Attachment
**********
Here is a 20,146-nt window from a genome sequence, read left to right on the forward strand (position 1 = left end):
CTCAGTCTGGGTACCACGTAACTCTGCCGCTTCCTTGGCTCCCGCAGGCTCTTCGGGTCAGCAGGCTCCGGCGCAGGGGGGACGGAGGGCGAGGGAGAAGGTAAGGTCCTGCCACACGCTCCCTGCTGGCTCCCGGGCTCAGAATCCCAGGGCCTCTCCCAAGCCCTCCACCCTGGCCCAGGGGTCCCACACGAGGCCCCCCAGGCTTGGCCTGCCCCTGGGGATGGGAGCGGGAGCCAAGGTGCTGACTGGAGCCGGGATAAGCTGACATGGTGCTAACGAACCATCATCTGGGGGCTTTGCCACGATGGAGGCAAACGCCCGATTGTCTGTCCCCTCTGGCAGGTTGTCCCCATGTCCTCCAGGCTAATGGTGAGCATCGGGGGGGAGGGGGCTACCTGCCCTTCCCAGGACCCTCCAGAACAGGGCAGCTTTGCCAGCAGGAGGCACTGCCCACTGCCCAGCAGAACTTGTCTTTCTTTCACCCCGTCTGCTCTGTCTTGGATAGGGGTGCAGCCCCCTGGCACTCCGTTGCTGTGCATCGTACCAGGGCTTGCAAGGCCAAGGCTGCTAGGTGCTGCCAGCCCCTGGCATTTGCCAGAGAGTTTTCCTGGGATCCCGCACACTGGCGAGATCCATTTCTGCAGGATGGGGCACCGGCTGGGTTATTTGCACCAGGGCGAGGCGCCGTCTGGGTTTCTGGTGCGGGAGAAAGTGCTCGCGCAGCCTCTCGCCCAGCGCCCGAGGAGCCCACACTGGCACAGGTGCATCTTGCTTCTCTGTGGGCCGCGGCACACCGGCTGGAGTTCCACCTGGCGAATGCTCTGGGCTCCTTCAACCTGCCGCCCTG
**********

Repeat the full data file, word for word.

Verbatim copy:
Here is a 20,146-nt window from a genome sequence, read left to right on the forward strand (position 1 = left end):
CTCAGTCTGGGTACCACGTAACTCTGCCGCTTCCTTGGCTCCCGCAGGCTCTTCGGGTCAGCAGGCTCCGGCGCAGGGGGGACGGAGGGCGAGGGAGAAGGTAAGGTCCTGCCACACGCTCCCTGCTGGCTCCCGGGCTCAGAATCCCAGGGCCTCTCCCAAGCCCTCCACCCTGGCCCAGGGGTCCCACACGAGGCCCCCCAGGCTTGGCCTGCCCCTGGGGATGGGAGCGGGAGCCAAGGTGCTGACTGGAGCCGGGATAAGCTGACATGGTGCTAACGAACCATCATCTGGGGGCTTTGCCACGATGGAGGCAAACGCCCGATTGTCTGTCCCCTCTGGCAGGTTGTCCCCATGTCCTCCAGGCTAATGGTGAGCATCGGGGGGGAGGGGGCTACCTGCCCTTCCCAGGACCCTCCAGAACAGGGCAGCTTTGCCAGCAGGAGGCACTGCCCACTGCCCAGCAGAACTTGTCTTTCTTTCACCCCGTCTGCTCTGTCTTGGATAGGGGTGCAGCCCCCTGGCACTCCGTTGCTGTGCATCGTACCAGGGCTTGCAAGGCCAAGGCTGCTAGGTGCTGCCAGCCCCTGGCATTTGCCAGAGAGTTTTCCTGGGATCCCGCACACTGGCGAGATCCATTTCTGCAGGATGGGGCACCGGCTGGGTTATTTGCACCAGGGCGAGGCGCCGTCTGGGTTTCTGGTGCGGGAGAAAGTGCTCGCGCAGCCTCTCGCCCAGCGCCCGAGGAGCCCACACTGGCACAGGTGCATCTTGCTTCTCTGTGGGCCGCGGCACACCGGCTGGAGTTCCACCTGGCGAATGCTCTGGGCTCCTTCAACCTGCCGCCCTG